Ex Libris Kirkland

Ex Libris Kirkland is my self-centered way to keep track of what I read, what I like, and what I want to remember.


Recently Quoted

  • That's the problem with people who are not human. You can't tell how badly they're hurt, or how much they need your help, and until you ask, they don't always know how to tell you.

    an excerpt from Borne, written by Jeff Vandermeer in 2017

  • Therefore, though I am but ill qualified for a pioneer, in the application of these two semi-sciences to the whale, I will do my endeavour. I try all things; I achieve what I can.

    an excerpt from Moby-Dick, written by Herman Melville in 1851

  • Presently the smell of coffee began to fill the room. This was morning’s hallowed moment. In such a fragrance the perversity of the world is forgotten, and the soul is inspired with faith in the future…

    an excerpt from Independent People, written by Halldor Laxness in 1946

Recently Noted

  • And as usual, JVDM is a great writer - he's obscure and poetic in a way that helps you sense the alienness, the unutterable, unnamable, unmediated unprocessableness of something that's completely outside your experience and isn't particularly interested in making itself coherent to you. Unless it wants to eat you. Or just happens to eat you by accident.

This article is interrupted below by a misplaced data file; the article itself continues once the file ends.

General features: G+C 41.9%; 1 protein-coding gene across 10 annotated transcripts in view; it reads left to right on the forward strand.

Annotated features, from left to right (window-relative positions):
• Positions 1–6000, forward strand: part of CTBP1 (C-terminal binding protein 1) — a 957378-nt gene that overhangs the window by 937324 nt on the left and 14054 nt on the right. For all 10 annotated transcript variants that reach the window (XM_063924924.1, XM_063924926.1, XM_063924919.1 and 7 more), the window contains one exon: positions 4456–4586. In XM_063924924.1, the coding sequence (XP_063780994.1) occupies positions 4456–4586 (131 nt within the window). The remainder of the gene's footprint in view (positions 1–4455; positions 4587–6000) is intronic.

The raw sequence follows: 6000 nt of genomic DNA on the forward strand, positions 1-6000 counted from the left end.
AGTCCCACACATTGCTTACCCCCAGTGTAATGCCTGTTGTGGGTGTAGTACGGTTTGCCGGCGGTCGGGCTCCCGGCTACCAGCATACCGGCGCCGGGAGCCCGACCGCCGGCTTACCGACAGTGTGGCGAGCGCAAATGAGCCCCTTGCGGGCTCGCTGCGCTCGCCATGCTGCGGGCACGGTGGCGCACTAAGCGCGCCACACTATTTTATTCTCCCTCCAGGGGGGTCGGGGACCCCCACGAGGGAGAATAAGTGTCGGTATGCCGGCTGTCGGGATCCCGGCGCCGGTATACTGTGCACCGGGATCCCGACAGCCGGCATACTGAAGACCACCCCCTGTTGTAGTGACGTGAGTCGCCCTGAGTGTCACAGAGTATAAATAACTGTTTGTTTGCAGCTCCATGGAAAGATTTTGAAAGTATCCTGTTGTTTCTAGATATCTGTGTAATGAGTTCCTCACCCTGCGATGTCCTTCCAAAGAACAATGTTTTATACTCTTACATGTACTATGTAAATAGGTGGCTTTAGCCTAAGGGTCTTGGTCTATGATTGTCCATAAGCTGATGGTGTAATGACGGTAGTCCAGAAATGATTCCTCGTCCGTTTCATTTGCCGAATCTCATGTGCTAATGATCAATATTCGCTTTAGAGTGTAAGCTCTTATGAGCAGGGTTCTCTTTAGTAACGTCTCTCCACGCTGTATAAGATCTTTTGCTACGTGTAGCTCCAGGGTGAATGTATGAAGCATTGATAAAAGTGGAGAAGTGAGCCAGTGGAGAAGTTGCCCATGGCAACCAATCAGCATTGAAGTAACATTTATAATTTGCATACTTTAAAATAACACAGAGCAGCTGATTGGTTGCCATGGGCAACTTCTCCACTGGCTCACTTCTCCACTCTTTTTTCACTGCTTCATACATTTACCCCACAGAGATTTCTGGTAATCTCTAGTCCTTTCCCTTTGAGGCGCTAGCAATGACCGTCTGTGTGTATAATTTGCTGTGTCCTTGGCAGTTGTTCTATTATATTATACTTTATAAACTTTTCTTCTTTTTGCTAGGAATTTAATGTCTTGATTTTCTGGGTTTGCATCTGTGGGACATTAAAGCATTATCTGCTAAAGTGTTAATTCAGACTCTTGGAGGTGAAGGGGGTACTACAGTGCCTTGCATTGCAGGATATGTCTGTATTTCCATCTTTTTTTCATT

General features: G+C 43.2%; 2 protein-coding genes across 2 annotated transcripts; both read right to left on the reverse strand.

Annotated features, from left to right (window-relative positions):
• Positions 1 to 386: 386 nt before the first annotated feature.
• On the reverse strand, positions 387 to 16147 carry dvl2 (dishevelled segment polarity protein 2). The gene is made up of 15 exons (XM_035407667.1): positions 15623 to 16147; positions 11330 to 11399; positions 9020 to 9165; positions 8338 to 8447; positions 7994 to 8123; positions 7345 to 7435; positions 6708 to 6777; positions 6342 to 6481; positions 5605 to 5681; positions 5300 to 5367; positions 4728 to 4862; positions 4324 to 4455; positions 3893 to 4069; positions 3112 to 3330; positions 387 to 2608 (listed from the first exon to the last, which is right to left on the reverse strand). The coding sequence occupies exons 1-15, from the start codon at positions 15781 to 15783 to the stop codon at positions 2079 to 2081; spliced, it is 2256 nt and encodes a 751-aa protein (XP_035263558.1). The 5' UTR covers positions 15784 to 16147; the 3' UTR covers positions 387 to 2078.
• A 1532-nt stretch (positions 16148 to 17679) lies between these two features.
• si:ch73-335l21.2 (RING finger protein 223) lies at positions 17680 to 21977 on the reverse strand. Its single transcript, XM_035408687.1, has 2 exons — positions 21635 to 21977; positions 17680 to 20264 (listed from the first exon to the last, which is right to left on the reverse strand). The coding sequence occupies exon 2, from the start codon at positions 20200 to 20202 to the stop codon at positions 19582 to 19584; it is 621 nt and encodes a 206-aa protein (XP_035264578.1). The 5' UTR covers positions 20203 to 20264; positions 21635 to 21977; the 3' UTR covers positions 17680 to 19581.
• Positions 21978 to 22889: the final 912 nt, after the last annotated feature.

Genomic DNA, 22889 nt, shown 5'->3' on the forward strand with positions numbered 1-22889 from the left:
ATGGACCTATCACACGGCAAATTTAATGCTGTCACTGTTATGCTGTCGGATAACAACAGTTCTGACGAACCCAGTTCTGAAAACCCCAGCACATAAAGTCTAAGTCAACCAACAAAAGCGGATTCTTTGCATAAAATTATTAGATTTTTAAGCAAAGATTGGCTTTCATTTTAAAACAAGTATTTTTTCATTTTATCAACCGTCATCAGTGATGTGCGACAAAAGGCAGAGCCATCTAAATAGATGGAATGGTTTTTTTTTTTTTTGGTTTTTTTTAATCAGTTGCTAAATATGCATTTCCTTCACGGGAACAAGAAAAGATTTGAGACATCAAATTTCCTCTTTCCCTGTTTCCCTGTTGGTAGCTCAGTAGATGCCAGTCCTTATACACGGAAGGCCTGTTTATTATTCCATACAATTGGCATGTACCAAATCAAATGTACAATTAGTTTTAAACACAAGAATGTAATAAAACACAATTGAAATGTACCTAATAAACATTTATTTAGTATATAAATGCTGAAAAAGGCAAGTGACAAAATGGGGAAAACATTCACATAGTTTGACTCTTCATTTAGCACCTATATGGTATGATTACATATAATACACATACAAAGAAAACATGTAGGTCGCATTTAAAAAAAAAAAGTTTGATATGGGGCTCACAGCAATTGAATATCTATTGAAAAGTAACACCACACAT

an note about Borne, written by Jeff Vandermeer in 2017

  • If you liked Jeff Van de Meer's Southern Reach Trilogy but wished they were a bit more novel-like, or just-so-slightly more accessible: this is the book for you. I think it's honestly better than the predecessors.

    JVDM keeps all the highlights: the intense weird, the aggressive alienness of his Other (the talking biotech plant/animal/blob, the city-block-sized flying bear, the unnamed disasters), but wraps it in a more understandable package. Your point of view character (Rachel, a scavenger in the wasteland of the City) is less damaged and more cognitively whole than the Southern Reach characters, or at least in ways that matter.

    It's a page-turner, and set inside a satisfyingly built world. The Ruined City where the action takes place has destroyed by some unnamed Jackpot of rampant pollution, runaway biotechnology, and climate change. But despite the pileup of ho-hum apocalypse causes, the world seems like one that I'm curious about. JVDM does a great job of putting the action within a larger cultural context: Our heroes are operating on the fringes of a larger war, a battle for territory between the Magician, the Company, Mord (the cruise-ship-sized flying bear), and more.

    an note about Borne, written by Jeff Vandermeer in 2017

  • This book has gotten so much coverage in the last few years, I don't have much to observe about it that hasn't been said elsewhere. Except: man, I am ashamed of this country.

    an note about Between the World and Me, written by Ta-Nehisi Coates in 2015

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Ex Libris Kirkland is a super-self-absorbed reading journal made by Matt Kirkland. Copyright © 2001 - .
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